Before starting on a project, Lucas Camponovo and Katrien Vertenten explain, they always look at the area they are building in; the history and traditions of the village or city and, of course, at the people they are building for. Their projects are ambitious and realistic at the same time. This also applies for JOLIMONT, a social housing project Nomos developed in Geneva. To make housing affordable the building costs had to be kept very low, so the architects developed a twisted concrete structure. “We created a very spectacular looking façade with large balconies that seem to move in a specific way. It was very important for us to get the landscape into the building,” says Lucas Camponovo.
The building is located in an old working-class area formerly characterised by very small houses, all with their own garden. “The idea was to create the same quality of housing,” says Katrien Vertenten about the new flats and why it was important for the architects to let nature enter the new building in providing a huge balcony for each flat. “The result simply does not look like social housing,” says Lucas Camponovo. Which has also to do with the fact that the areal is overlooking a lake and nature reserve.
Construction site in Kaya, Burkina Faso. Photo: © Clara Gbodossou Sawadogo
Embracing the landscape
The specifics of the surroundings were important from the very beginning when the architects still brooded over ideas. Where the new building should be erected, spectacular nature and old trees already existed, including a beautiful cedar. The architects wanted to protect that and, instead of landscaping the area after the building was finished, they shaped the house around the existing landscape so that the trees did not have to be cut. “As soon as the building was finished it looked like it had always been there.”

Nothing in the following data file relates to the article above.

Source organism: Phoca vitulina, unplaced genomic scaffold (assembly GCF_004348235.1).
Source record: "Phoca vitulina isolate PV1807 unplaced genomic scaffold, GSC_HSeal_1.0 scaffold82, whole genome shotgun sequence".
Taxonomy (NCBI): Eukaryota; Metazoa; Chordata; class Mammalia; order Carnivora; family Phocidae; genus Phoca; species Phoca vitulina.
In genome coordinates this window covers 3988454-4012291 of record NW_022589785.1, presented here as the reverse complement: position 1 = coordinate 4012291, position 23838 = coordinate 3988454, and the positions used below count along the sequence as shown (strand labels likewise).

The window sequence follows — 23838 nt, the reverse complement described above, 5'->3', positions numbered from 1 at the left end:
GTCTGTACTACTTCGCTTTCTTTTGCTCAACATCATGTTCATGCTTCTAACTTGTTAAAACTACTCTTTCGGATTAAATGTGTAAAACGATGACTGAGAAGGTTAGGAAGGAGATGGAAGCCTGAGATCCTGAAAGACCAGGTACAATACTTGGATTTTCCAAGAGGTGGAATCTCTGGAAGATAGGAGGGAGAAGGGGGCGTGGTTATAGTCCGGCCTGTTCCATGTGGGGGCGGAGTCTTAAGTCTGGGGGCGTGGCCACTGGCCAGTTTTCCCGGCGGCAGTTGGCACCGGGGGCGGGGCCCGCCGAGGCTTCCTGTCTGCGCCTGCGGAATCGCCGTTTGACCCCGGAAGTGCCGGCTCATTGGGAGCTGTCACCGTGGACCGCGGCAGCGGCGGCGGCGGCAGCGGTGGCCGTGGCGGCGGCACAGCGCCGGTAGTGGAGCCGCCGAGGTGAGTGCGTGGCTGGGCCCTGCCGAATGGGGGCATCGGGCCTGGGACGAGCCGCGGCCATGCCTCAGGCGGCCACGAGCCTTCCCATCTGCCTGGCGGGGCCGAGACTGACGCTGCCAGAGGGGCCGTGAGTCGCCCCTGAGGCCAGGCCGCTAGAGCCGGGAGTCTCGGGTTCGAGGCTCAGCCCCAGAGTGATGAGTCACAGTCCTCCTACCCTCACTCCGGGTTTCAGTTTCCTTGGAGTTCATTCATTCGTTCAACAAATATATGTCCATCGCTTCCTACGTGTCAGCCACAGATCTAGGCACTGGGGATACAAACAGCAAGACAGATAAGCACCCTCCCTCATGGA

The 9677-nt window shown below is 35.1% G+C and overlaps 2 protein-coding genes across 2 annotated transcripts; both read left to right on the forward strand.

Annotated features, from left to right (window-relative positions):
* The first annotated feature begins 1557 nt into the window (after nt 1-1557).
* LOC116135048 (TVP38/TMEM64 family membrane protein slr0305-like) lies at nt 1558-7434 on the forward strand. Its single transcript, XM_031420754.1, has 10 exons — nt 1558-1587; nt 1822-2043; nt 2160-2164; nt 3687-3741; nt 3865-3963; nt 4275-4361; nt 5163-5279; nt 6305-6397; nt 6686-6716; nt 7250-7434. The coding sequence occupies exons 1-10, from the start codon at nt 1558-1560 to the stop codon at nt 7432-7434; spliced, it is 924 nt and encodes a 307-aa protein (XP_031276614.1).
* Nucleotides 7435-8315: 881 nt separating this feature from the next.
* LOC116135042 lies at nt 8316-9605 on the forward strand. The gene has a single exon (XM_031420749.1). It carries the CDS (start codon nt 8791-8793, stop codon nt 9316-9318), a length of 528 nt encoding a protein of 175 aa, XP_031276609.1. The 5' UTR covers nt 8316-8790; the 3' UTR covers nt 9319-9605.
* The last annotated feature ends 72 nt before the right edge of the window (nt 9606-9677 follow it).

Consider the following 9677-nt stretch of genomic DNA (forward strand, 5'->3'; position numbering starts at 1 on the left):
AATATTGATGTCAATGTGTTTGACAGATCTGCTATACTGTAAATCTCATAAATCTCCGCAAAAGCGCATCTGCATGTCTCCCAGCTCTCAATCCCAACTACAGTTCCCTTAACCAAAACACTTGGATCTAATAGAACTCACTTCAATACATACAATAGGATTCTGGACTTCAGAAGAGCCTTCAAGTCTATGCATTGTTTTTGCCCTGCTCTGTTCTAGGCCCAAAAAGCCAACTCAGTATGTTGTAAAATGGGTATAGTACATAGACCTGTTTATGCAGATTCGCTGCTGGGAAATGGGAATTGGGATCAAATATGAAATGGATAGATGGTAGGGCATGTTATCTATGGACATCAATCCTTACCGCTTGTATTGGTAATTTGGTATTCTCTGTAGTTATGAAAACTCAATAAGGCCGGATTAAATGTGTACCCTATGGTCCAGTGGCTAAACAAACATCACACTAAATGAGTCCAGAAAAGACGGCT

Nomos worked with rather rough and inexpensive materials, but gave them an elegant touch. The main building material was concrete. “The perception of materials is very important. And the perception of concrete is very negative. We try to change that and prove the opposite,” states Katrien Vertenten. Indeed, concrete is a very old building material and has often been used in very artistic ways. “Even the Romans used concrete. What we hope to achieve is to change people’s perception of certain materials.” Lucas Camponovo compares the treatment of materials to a human body; treated well, it brings out the best forms, shapes and looks.
JOLIMONT exterior. Photo: © Miguel de Guzman
Empowering communities through education
Working with very basic building materials is at the core of their third project: a hospital the architects developed and built in Kaya, Burkina Faso, as part of a centre for people with disabilities. Keeping material costs very low was important. Concrete and steel are very expensive in the region because they have to be imported. Labour on the other hand is economic and getting people into work was an important factor for making a social impact. Nomos did a great deal of research and, together with a team of local and international building experts, they found the right solution. For 4,000 years, people in northern parts of Africa have built vault-like buildings using earth – without form-work, concrete or steel. It is a very specific technique the architects themselves and their local team of architects, masons and workers had to learn. “The centre in Kaya is a great chance for us to do a humanitarian project in Africa,” says Katrien Vertenten. “Exchanging ideas and building in a very essential way is not only helping the local community, but it also empowers us to take a new look at architecture in Switzerland.”